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ANMM Collection Reproduced courtesy of Nancy Gaymala Yunupingu

Baru (Crocodile) by Nancy Gaymala Yunupingu (also known as Gaymala 1 Yunupingu)

Date: 2005
D fini frame.
Medium: Paper and ink
Credit Line: ANMM Collection
Object Copyright: © Nancy Gaymala Yunupingu
Object Name: Screenprint
Object No: 00047710
Related Place:Arnhem Land,

User Terms

    A screen print by Nancy Gaymala Yunupingu, also known as Gaymala 1 Yunupingu, depicting two saltwater crocodiles and their three eggs, edition 2 of 30.
    Nancy Gaymala Yunupingu was an Aboriginal leader and land rights activist. She was the daugter of Mungurrawuy , a senior Gumatji cultural leader and a signatory to the Aboriginal Bark Petition presented to the Australian Government in 1963.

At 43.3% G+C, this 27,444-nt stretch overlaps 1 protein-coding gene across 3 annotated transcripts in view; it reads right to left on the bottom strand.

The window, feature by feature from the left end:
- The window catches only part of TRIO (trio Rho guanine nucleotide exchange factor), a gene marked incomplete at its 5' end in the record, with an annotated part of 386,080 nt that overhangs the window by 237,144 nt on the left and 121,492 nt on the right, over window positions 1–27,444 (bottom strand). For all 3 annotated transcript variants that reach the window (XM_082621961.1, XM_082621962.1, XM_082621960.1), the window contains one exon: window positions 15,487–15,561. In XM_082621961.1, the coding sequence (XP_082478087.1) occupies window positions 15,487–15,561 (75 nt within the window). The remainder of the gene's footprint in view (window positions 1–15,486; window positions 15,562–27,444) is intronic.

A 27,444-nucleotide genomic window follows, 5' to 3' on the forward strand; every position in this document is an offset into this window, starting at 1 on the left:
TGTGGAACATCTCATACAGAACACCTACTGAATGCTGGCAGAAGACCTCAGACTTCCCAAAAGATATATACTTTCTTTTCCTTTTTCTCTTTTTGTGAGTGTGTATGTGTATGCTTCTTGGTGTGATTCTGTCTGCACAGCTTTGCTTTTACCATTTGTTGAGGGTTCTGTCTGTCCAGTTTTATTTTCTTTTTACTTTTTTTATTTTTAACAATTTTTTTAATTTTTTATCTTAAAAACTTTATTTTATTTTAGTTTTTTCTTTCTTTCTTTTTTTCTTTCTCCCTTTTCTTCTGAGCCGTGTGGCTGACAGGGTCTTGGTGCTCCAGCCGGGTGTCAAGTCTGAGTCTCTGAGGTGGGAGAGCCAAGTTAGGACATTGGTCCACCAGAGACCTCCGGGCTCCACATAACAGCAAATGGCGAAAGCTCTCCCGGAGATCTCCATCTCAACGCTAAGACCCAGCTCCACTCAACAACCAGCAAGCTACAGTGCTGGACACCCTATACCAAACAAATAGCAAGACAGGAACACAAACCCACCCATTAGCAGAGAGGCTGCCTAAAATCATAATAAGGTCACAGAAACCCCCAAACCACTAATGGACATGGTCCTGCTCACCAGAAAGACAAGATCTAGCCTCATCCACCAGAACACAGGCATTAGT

SignificanceThis screenprint is by a highly respected Indigenous artist Nancy Gaymala Yuningu depicts a story that specifically relates to her homeland. The crocodile Baru is important in Creation stories of the Yolngu.
    HistoryYolngu art is based on inherited designs passed on by the ancestral beings who created the land. Paintings and sculptures tell of the epic events of the ancestral past. The setting in this work by Gaymala 1 Yunupingu is Biranybirany on the eastern coast of Arnhem Land, on Caledon Bay.

    Here, freshwater meets salt – a powerful symbol in Yolngu cosmology, often associated with fertility. The work depicts Baru, the larger of the two crocodiles, and a female. The latter builds a nest in the estuarine swamps, and buries her eggs as the wet season floodwaters reach their height. She guards them until the young are hatched. The two crocodiles featured here by Gaymala are the caretakers of a creek at Biranybirany. This area is sacred to the Gumatj clan. The crocodiles protect the creek and their eggs; the Gumatj protect the crocodiles.

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